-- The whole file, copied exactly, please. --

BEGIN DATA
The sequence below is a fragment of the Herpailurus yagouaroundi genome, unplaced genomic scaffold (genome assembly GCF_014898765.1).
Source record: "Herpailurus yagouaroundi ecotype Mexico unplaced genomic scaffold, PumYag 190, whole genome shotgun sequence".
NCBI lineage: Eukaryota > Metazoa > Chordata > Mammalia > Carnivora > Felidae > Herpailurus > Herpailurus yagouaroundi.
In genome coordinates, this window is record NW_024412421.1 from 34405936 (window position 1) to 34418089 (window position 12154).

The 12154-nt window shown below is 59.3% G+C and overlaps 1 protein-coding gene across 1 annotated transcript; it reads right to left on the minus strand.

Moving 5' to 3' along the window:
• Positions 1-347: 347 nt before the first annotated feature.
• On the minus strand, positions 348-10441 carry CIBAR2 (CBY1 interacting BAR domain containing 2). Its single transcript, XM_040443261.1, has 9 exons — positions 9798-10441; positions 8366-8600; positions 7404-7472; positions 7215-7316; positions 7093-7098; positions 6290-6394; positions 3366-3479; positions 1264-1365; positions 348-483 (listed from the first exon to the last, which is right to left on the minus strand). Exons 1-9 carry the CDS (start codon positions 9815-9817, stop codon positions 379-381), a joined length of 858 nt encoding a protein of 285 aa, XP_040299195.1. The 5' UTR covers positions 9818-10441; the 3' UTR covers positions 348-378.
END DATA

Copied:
The sequence below is a fragment of the Herpailurus yagouaroundi genome, unplaced genomic scaffold (genome assembly GCF_014898765.1).
Source record: "Herpailurus yagouaroundi ecotype Mexico unplaced genomic scaffold, PumYag 190, whole genome shotgun sequence".
NCBI lineage: Eukaryota > Metazoa > Chordata > Mammalia > Carnivora > Felidae > Herpailurus > Herpailurus yagouaroundi.
In genome coordinates, this window is record NW_024412421.1 from 34405936 (window position 1) to 34418089 (window position 12154).

The 12154-nt window shown below is 59.3% G+C and overlaps 1 protein-coding gene across 1 annotated transcript; it reads right to left on the minus strand.

Moving 5' to 3' along the window:
• Positions 1-347: 347 nt before the first annotated feature.
• On the minus strand, positions 348-10441 carry CIBAR2 (CBY1 interacting BAR domain containing 2). Its single transcript, XM_040443261.1, has 9 exons — positions 9798-10441; positions 8366-8600; positions 7404-7472; positions 7215-7316; positions 7093-7098; positions 6290-6394; positions 3366-3479; positions 1264-1365; positions 348-483 (listed from the first exon to the last, which is right to left on the minus strand). Exons 1-9 carry the CDS (start codon positions 9815-9817, stop codon positions 379-381), a joined length of 858 nt encoding a protein of 285 aa, XP_040299195.1. The 5' UTR covers positions 9818-10441; the 3' UTR covers positions 348-378.